Apple, which takes 30% commission on all digital content bought within iOS apps, flagged up the new guidelines requiring publishers and retailers to remove links to their own websites from their apps in February this year.
It has been reported that Apple began enforcing the guidelines more heavily last week and rather than pay the commission, a number of publishers have stopped selling content through their apps.
Google temporarily took down its ebook reading app from the App store yesterday (25 July) but restored it, without the ability to buy books. Google declined to comment.
Amazon also updated its Kindle app yesterday, removing the link to its store. On its forum yesterday it posted: "In order to comply with recent policy changes by Apple, we've also removed the Kindle Store link from within the app that opened Safari and took you to the Kindle Store."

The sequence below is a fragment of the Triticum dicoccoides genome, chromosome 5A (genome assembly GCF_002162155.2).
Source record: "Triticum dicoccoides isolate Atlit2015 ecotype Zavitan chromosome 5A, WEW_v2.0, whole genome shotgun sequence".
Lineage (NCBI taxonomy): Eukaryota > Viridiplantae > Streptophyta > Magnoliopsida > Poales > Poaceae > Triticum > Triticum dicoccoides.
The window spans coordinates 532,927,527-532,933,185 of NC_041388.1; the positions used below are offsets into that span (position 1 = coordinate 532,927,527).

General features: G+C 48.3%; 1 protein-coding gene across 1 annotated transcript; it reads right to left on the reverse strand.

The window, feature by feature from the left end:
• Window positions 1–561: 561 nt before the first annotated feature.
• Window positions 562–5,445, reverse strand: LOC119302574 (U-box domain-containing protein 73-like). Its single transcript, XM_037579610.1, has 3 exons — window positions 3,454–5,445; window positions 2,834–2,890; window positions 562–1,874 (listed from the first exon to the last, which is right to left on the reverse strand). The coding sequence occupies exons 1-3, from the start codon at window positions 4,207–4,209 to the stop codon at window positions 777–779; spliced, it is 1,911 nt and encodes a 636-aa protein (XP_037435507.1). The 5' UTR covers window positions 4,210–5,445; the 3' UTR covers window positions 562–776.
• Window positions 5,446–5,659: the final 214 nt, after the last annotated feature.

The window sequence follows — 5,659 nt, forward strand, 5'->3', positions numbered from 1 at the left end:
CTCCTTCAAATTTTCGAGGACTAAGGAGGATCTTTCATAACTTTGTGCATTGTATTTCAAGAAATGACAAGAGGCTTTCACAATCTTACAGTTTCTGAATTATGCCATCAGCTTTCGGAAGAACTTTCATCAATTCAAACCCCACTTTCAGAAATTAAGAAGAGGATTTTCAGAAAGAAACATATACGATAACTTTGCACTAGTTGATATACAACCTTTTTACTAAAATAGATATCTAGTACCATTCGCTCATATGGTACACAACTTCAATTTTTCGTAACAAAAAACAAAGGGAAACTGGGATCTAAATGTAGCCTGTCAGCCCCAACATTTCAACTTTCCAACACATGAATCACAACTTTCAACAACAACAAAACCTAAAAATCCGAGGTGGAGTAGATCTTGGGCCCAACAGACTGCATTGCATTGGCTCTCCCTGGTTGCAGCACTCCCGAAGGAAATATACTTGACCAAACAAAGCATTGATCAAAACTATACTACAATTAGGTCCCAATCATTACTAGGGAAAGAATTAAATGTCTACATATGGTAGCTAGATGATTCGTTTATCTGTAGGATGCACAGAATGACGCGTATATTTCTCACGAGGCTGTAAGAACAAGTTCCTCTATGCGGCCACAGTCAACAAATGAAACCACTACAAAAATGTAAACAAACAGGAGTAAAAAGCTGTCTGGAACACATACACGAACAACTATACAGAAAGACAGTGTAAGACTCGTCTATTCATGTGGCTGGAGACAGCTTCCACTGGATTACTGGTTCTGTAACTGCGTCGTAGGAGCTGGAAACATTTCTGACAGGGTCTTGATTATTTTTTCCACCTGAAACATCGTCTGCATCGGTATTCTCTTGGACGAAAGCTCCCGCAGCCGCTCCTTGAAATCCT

Rather than give Apple a share of in-app ebook sales, Amazon’s statement advised users to visit the Kindle store via the Safari browser.
Over the weekend, The Wall Street Journal and Kobo, the Canadian ebook retailer, removed external links to their sites and no longer sell content to customers through their apps for Apple devices.
Apple did not responded to a request for comment on the new guidelines.
Last month (7 June) the Financial Times launched a web-based app in HTML5, as a way of circumnavigating Apple’s 30% subscription transactions for its iPad app.
The move was also due to the publisher’s concerns over the lack of data Apple disclosed about the behaviour of its app users.